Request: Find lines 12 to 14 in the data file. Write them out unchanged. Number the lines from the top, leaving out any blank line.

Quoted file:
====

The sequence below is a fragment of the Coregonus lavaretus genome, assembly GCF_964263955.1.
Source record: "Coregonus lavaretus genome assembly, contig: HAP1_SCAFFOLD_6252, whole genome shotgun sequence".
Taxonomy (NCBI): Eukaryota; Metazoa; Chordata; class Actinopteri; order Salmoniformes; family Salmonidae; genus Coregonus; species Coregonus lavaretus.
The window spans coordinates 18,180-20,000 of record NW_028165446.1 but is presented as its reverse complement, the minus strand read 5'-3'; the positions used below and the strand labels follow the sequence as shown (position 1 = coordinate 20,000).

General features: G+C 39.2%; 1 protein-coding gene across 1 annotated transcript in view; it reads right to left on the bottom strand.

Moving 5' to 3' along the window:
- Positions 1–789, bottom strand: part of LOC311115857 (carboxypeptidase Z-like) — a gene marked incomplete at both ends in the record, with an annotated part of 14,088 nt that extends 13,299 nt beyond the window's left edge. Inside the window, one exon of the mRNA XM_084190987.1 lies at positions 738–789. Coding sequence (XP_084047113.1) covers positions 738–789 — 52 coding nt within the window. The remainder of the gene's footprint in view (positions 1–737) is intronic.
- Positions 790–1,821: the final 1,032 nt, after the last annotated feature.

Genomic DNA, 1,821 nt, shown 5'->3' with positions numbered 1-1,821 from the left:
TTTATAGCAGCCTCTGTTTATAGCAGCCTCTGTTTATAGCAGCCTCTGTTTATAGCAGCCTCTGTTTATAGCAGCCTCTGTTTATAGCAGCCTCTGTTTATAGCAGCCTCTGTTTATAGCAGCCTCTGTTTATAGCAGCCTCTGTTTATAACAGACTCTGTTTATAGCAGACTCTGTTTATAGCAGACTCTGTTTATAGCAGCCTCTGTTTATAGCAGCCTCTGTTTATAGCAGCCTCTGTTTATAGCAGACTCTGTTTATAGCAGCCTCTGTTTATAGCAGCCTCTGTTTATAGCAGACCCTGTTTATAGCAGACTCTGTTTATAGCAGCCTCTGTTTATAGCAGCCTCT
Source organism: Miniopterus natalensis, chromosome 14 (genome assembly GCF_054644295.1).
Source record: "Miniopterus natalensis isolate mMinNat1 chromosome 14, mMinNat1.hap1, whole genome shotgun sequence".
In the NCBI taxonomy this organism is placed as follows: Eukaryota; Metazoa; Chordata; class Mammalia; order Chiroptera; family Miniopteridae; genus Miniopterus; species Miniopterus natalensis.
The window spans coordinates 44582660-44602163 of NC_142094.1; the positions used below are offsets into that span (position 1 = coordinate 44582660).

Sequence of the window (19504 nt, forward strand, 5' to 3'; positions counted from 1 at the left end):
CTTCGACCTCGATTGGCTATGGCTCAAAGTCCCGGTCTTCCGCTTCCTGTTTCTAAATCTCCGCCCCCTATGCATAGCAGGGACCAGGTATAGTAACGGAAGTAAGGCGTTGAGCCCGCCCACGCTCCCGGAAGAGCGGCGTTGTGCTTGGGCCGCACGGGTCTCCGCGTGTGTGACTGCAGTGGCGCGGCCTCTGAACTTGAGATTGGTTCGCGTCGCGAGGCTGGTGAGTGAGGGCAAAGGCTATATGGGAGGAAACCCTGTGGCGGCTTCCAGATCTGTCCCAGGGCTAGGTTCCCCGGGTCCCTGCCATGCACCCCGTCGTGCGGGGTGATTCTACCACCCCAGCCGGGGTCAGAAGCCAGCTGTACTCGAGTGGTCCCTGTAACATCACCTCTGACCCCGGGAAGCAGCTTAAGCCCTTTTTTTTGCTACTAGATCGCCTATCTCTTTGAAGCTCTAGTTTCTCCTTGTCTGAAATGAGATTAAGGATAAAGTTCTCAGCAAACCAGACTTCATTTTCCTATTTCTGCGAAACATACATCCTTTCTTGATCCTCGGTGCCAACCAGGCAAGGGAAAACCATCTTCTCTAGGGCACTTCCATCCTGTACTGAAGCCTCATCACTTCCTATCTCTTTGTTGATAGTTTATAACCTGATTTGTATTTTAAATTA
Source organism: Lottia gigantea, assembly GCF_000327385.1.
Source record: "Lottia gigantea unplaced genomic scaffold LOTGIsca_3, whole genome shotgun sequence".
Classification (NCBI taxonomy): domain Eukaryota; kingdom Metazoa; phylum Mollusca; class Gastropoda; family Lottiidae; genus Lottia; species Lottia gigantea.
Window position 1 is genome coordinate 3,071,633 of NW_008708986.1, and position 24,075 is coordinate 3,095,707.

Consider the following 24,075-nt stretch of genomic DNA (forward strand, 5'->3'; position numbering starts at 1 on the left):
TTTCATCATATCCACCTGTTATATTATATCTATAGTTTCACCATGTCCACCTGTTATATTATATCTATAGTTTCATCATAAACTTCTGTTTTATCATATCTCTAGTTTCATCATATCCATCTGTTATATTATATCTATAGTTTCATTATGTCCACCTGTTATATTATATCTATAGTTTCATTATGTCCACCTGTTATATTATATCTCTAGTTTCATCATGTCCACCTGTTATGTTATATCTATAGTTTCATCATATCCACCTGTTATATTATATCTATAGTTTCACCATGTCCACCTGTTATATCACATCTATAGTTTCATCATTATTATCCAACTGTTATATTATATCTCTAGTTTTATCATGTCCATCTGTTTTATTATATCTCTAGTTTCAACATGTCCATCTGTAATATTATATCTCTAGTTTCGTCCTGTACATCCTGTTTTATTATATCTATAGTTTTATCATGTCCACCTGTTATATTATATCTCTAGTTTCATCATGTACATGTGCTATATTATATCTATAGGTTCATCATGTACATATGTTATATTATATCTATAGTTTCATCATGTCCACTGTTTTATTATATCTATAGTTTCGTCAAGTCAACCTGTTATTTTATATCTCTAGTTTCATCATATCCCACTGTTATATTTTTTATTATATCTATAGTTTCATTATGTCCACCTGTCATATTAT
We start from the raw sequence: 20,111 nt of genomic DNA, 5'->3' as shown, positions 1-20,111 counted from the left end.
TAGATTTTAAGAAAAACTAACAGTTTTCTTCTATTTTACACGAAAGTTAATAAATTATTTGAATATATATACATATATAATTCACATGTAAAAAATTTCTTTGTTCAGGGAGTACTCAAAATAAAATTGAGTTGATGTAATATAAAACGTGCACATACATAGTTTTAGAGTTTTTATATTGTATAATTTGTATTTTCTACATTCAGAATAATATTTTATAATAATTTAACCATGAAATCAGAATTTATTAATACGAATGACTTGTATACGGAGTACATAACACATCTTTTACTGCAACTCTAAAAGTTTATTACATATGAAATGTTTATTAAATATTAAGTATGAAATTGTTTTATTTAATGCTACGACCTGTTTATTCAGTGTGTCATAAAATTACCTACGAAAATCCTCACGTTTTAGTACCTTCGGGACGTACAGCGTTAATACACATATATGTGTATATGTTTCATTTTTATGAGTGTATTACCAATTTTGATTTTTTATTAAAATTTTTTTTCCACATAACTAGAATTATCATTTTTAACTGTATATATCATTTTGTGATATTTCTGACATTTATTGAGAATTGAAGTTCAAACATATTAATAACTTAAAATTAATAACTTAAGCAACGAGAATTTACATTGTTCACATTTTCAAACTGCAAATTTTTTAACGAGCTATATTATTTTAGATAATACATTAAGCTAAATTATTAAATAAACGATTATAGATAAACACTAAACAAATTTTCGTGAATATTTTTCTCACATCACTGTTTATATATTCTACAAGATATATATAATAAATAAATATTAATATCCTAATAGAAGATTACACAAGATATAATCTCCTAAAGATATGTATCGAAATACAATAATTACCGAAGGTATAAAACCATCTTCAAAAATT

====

Source record: "Miniopterus natalensis isolate mMinNat1 chromosome 14, mMinNat1.hap1, whole genome shotgun sequence".
In the NCBI taxonomy this organism is placed as follows: Eukaryota; Metazoa; Chordata; class Mammalia; order Chiroptera; family Miniopteridae; genus Miniopterus; species Miniopterus natalensis.
The window spans coordinates 44582660-44602163 of NC_142094.1; the positions used below are offsets into that span (position 1 = coordinate 44582660).